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Home > Article > Extraction & Processing

A Guide to BHO Extraction

Published: Oct 12, 2021   
A Guide to BHO Extraction

Aimee O'Driscoll
Freelance Science Writer

The vast range of products available in the cannabis industry includes a multitude of extracts. One popular type of extract is butane hash oil (BHO), also known as butane honey oil due to the raw extract's golden color and viscous texture. BHO can be processed using various techniques to create several different products, including shatter, budder, and wax.

The process used to produce BHO from the raw cannabis plant is known as BHO extraction. It uses butane as the primary extraction solvent and can yield products containing up to 90 percent THC. This extraction process has many advantages over other techniques, but it has its drawbacks too.

Here we reveal more about BHO extraction methods and how they differ from other types of extraction. We also discuss why many producers continue to favor this method and the types of products they are creating.


What is BHO extraction?

BHO extraction, often referred to as hydrocarbon extraction, is broadly used to produce high-quality and potent cannabis extracts. It is the process of using hydrocarbons as a solvent to extract the resin from the cannabis plant, Nate Fergeson, master extractor and co-founder of Jetty Extracts, told Analytical Cannabis. “The process consists of using a closed-loop hydrocarbon extractor, filling it with cannabis, then passing the solvent through the cannabis.”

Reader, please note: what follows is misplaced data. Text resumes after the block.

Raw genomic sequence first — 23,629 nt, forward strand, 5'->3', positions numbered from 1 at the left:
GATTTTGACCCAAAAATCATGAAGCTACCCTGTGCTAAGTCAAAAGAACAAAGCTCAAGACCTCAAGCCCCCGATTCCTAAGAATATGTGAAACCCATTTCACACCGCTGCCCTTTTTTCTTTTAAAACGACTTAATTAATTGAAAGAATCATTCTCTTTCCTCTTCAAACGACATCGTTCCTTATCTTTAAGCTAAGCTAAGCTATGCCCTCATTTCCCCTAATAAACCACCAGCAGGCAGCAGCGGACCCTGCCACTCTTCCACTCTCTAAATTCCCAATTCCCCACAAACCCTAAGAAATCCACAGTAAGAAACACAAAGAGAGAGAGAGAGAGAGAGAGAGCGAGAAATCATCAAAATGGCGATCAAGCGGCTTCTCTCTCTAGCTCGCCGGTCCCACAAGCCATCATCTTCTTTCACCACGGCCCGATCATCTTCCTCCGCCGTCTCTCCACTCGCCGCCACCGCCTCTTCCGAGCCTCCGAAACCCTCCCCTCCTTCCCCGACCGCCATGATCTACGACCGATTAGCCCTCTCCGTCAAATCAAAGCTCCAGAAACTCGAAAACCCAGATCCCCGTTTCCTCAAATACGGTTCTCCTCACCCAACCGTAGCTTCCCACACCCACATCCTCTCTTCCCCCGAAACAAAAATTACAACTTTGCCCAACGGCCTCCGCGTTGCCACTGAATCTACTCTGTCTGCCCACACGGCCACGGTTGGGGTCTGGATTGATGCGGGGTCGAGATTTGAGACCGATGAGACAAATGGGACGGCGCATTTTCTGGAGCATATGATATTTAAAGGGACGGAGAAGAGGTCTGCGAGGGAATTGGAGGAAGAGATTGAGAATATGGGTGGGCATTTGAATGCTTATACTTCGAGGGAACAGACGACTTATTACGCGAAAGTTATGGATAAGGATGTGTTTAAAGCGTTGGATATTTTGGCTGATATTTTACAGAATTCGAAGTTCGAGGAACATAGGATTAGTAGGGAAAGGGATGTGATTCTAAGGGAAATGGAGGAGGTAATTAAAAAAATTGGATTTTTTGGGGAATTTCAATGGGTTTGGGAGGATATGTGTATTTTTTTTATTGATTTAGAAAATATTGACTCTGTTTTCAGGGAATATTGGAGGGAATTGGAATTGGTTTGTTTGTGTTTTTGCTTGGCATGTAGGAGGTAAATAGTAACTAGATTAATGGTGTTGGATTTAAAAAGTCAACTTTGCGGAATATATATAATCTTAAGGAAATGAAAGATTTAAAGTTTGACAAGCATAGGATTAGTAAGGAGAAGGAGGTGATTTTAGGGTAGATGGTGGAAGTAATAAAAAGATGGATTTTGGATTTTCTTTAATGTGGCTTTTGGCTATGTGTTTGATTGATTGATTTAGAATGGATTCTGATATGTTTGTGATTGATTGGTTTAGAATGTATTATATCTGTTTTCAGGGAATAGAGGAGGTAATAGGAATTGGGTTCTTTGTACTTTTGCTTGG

The key component in BHO extraction is high-purity butane. That said, some extraction techniques will utilize a hydrocarbon blend, often with propane or isobutane added to the mix. Butane is ideal for cannabis extraction as it has a low boiling point of 30.2°F (-1°C), which makes it relatively easy to remove the solvent from the concentrated solution post extraction.

In BHO extraction, butane (usually n-butane) is used in its liquid form, which means maintaining a temperature of -40°F (-40°C). The liquid butane is washed over the raw plant dissolving desirable components including cannabinoids (THC, CBD, and others) and terpenes. As propane has an even lower boiling point than butane, it is often used to strip additional compounds (such as additional terpenes) from the plant. The solution is then deposited in the collection vessel and the solvent is removed to leave the extract, which may go through post-processing to achieve the desired final product.

Equipment typically includes closed-loop hydrocarbon extractors, de-waxers, filtration columns, vacuum ovens, and pressure vessels. BHO extraction can theoretically be carried out in an open system, but this method is notoriously unsafe and is not used by commercial extractors. Closed-loop systems are far safer, although strong precautions should be taken even when utilizing state-of-the-art equipment.